A parting gift…

Loving-Kindness Meditation

Sit in your most comfortable fashion, back and spine straight and aligned…If this makes you uncomfortable, lying down with your back flat is also fine.

Take a moment to center yourself on your breath, wherever you may watch it.  For some, this will be at the nose, for others, the belly…Still others will focus on the space between the breaths.

Take a look into your own heart and see whether there is any worry, fear, resentment, or other negative thought or emotion.  Allow these to float away like the black clouds they are, obscuring the light of your being.

Let warmth and friendship arise in your heart for yourself, realizing you must love yourself completely.  Surround yourself with loving thoughts and feel contentment arise within you, understanding you are on the path you need to be on.

Surround the person or people nearest to you with loving thoughts and fill those people with peace and wish for their happiness, whether physically if they are present, or in your heart and mind.

Think of anyone you dislike, or argue with, or do not consider a friend.  Open your heart in gratitude to those people as your teachers, teaching you about your own reactions.  Let your heart and love surround them too, forgive and forget, understanding that it is our perception that creates the difficulties.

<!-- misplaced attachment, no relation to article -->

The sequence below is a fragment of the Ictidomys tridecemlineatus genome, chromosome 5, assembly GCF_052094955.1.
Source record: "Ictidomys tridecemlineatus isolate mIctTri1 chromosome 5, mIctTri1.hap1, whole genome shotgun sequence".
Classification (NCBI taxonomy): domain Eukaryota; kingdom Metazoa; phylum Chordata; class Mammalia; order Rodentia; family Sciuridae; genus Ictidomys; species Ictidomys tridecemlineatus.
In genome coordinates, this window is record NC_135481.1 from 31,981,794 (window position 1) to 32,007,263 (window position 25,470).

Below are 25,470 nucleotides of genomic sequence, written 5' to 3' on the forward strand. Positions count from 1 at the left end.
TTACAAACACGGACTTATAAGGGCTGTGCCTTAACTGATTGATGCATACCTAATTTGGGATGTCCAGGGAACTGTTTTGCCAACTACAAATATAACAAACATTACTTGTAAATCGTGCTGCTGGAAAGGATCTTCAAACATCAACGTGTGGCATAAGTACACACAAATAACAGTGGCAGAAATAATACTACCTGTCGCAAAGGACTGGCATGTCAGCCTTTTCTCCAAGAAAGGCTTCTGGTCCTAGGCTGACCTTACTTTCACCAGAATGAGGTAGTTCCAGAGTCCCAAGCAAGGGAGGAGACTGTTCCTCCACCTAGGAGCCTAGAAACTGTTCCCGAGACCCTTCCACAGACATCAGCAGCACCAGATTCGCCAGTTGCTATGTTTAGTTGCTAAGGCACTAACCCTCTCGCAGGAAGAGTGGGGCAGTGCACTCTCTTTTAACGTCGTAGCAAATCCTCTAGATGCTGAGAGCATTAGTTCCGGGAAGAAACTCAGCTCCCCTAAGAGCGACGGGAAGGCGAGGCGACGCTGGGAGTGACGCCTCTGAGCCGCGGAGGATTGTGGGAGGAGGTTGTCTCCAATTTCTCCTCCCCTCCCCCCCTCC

Open up your heart to those whose lives are far more difficult than ours…Those who are sick, imprisoned, hungry, crippled, without friends or shelter.  Open up your heart and embrace all of them, show them love, wish them happiness.

Put your attention back on yourself…Feel contentment arising in you from making right effort, happiness filling your being from this simple act of giving you have just taken part in.  Become aware of these feelings; experience the warmth they create around you.

Namaste

The Yoga of Breath: A Step-by-Step Guide to Pranayama
Richard Rosen ISBN-13 978-1570628894